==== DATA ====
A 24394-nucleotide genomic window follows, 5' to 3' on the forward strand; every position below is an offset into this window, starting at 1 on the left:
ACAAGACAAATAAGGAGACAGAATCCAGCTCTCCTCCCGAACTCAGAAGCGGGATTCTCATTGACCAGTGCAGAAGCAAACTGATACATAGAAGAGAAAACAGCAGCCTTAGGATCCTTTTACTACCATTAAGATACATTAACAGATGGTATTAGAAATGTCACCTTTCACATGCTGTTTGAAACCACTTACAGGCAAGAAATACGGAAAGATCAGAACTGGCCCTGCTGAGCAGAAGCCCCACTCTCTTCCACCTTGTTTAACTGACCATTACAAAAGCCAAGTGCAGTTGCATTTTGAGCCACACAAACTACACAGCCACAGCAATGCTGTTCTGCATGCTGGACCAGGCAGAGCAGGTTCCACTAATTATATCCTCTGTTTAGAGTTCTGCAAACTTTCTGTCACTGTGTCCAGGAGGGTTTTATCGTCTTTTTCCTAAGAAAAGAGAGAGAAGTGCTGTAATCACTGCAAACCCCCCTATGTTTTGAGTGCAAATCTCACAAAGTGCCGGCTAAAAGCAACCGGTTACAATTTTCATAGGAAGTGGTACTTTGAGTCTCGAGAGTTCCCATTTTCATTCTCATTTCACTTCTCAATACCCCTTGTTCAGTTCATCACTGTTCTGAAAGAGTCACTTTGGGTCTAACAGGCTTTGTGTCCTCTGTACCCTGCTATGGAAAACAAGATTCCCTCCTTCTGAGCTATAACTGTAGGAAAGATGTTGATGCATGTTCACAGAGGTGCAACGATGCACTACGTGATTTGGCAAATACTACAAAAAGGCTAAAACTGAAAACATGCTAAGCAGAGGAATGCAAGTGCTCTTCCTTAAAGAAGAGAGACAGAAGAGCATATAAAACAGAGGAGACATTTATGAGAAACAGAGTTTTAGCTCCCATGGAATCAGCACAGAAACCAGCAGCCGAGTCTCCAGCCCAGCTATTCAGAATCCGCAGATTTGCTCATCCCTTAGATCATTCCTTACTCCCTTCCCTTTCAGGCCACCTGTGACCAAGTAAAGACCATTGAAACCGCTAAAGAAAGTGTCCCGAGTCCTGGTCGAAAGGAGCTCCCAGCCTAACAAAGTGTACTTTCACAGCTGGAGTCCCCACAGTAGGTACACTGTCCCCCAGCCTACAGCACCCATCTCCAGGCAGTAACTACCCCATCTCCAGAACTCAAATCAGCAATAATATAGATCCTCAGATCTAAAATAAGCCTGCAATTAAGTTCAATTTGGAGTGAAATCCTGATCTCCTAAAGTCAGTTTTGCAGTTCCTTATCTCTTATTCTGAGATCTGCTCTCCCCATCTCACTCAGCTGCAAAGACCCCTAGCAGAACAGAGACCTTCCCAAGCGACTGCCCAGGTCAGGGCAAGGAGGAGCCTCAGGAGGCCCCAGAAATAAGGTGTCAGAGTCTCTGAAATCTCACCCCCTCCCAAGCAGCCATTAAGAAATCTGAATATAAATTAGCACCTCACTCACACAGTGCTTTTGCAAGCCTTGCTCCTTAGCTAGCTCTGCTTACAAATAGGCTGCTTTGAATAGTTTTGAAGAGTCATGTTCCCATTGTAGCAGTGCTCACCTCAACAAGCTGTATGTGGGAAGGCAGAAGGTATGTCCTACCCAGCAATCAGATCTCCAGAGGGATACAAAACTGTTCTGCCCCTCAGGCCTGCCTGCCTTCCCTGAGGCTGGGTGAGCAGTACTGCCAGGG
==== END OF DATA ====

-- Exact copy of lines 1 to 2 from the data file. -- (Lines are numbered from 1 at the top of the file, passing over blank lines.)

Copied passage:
A 24394-nucleotide genomic window follows, 5' to 3' on the forward strand; every position below is an offset into this window, starting at 1 on the left:
ACAAGACAAATAAGGAGACAGAATCCAGCTCTCCTCCCGAACTCAGAAGCGGGATTCTCATTGACCAGTGCAGAAGCAAACTGATACATAGAAGAGAAAACAGCAGCCTTAGGATCCTTTTACTACCATTAAGATACATTAACAGATGGTATTAGAAATGTCACCTTTCACATGCTGTTTGAAACCACTTACAGGCAAGAAATACGGAAAGATCAGAACTGGCCCTGCTGAGCAGAAGCCCCACTCTCTTCCACCTTGTTTAACTGACCATTACAAAAGCCAAGTGCAGTTGCATTTTGAGCCACACAAACTACACAGCCACAGCAATGCTGTTCTGCATGCTGGACCAGGCAGAGCAGGTTCCACTAATTATATCCTCTGTTTAGAGTTCTGCAAACTTTCTGTCACTGTGTCCAGGAGGGTTTTATCGTCTTTTTCCTAAGAAAAGAGAGAGAAGTGCTGTAATCACTGCAAACCCCCCTATGTTTTGAGTGCAAATCTCACAAAGTGCCGGCTAAAAGCAACCGGTTACAATTTTCATAGGAAGTGGTACTTTGAGTCTCGAGAGTTCCCATTTTCATTCTCATTTCACTTCTCAATACCCCTTGTTCAGTTCATCACTGTTCTGAAAGAGTCACTTTGGGTCTAACAGGCTTTGTGTCCTCTGTACCCTGCTATGGAAAACAAGATTCCCTCCTTCTGAGCTATAACTGTAGGAAAGATGTTGATGCATGTTCACAGAGGTGCAACGATGCACTACGTGATTTGGCAAATACTACAAAAAGGCTAAAACTGAAAACATGCTAAGCAGAGGAATGCAAGTGCTCTTCCTTAAAGAAGAGAGACAGAAGAGCATATAAAACAGAGGAGACATTTATGAGAAACAGAGTTTTAGCTCCCATGGAATCAGCACAGAAACCAGCAGCCGAGTCTCCAGCCCAGCTATTCAGAATCCGCAGATTTGCTCATCCCTTAGATCATTCCTTACTCCCTTCCCTTTCAGGCCACCTGTGACCAAGTAAAGACCATTGAAACCGCTAAAGAAAGTGTCCCGAGTCCTGGTCGAAAGGAGCTCCCAGCCTAACAAAGTGTACTTTCACAGCTGGAGTCCCCACAGTAGGTACACTGTCCCCCAGCCTACAGCACCCATCTCCAGGCAGTAACTACCCCATCTCCAGAACTCAAATCAGCAATAATATAGATCCTCAGATCTAAAATAAGCCTGCAATTAAGTTCAATTTGGAGTGAAATCCTGATCTCCTAAAGTCAGTTTTGCAGTTCCTTATCTCTTATTCTGAGATCTGCTCTCCCCATCTCACTCAGCTGCAAAGACCCCTAGCAGAACAGAGACCTTCCCAAGCGACTGCCCAGGTCAGGGCAAGGAGGAGCCTCAGGAGGCCCCAGAAATAAGGTGTCAGAGTCTCTGAAATCTCACCCCCTCCCAAGCAGCCATTAAGAAATCTGAATATAAATTAGCACCTCACTCACACAGTGCTTTTGCAAGCCTTGCTCCTTAGCTAGCTCTGCTTACAAATAGGCTGCTTTGAATAGTTTTGAAGAGTCATGTTCCCATTGTAGCAGTGCTCACCTCAACAAGCTGTATGTGGGAAGGCAGAAGGTATGTCCTACCCAGCAATCAGATCTCCAGAGGGATACAAAACTGTTCTGCCCCTCAGGCCTGCCTGCCTTCCCTGAGGCTGGGTGAGCAGTACTGCCAGGG